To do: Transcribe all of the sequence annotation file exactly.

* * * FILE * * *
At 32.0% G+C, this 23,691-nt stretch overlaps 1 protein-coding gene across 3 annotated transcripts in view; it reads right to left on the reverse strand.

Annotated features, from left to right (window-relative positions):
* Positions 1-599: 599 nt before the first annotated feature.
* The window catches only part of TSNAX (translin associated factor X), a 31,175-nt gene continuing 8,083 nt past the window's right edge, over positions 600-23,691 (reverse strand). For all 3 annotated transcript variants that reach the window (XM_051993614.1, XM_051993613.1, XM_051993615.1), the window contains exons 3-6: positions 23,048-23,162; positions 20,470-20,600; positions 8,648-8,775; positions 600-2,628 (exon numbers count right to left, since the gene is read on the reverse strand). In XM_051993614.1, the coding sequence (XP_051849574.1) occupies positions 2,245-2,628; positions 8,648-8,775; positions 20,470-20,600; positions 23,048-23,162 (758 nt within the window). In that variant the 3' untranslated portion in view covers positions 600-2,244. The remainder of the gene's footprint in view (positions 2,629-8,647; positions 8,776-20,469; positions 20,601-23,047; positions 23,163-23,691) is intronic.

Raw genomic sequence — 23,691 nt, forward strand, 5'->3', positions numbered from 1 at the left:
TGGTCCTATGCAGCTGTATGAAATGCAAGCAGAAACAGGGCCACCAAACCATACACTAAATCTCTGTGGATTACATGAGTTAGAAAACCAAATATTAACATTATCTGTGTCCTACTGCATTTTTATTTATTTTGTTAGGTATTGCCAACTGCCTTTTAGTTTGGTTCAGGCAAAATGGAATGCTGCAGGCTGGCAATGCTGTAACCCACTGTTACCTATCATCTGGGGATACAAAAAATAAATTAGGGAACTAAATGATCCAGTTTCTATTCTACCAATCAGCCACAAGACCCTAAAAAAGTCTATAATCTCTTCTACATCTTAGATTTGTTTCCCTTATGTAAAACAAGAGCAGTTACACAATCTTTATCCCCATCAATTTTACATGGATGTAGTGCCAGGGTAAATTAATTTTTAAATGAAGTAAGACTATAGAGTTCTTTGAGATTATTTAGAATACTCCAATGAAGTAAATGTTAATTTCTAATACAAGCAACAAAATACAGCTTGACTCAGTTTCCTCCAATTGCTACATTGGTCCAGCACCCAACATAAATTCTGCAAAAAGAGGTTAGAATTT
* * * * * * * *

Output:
At 32.0% G+C, this 23,691-nt stretch overlaps 1 protein-coding gene across 3 annotated transcripts in view; it reads right to left on the reverse strand.

Annotated features, from left to right (window-relative positions):
* Positions 1-599: 599 nt before the first annotated feature.
* The window catches only part of TSNAX (translin associated factor X), a 31,175-nt gene continuing 8,083 nt past the window's right edge, over positions 600-23,691 (reverse strand). For all 3 annotated transcript variants that reach the window (XM_051993614.1, XM_051993613.1, XM_051993615.1), the window contains exons 3-6: positions 23,048-23,162; positions 20,470-20,600; positions 8,648-8,775; positions 600-2,628 (exon numbers count right to left, since the gene is read on the reverse strand). In XM_051993614.1, the coding sequence (XP_051849574.1) occupies positions 2,245-2,628; positions 8,648-8,775; positions 20,470-20,600; positions 23,048-23,162 (758 nt within the window). In that variant the 3' untranslated portion in view covers positions 600-2,244. The remainder of the gene's footprint in view (positions 2,629-8,647; positions 8,776-20,469; positions 20,601-23,047; positions 23,163-23,691) is intronic.

Raw genomic sequence — 23,691 nt, forward strand, 5'->3', positions numbered from 1 at the left:
TGGTCCTATGCAGCTGTATGAAATGCAAGCAGAAACAGGGCCACCAAACCATACACTAAATCTCTGTGGATTACATGAGTTAGAAAACCAAATATTAACATTATCTGTGTCCTACTGCATTTTTATTTATTTTGTTAGGTATTGCCAACTGCCTTTTAGTTTGGTTCAGGCAAAATGGAATGCTGCAGGCTGGCAATGCTGTAACCCACTGTTACCTATCATCTGGGGATACAAAAAATAAATTAGGGAACTAAATGATCCAGTTTCTATTCTACCAATCAGCCACAAGACCCTAAAAAAGTCTATAATCTCTTCTACATCTTAGATTTGTTTCCCTTATGTAAAACAAGAGCAGTTACACAATCTTTATCCCCATCAATTTTACATGGATGTAGTGCCAGGGTAAATTAATTTTTAAATGAAGTAAGACTATAGAGTTCTTTGAGATTATTTAGAATACTCCAATGAAGTAAATGTTAATTTCTAATACAAGCAACAAAATACAGCTTGACTCAGTTTCCTCCAATTGCTACATTGGTCCAGCACCCAACATAAATTCTGCAAAAAGAGGTTAGAATTT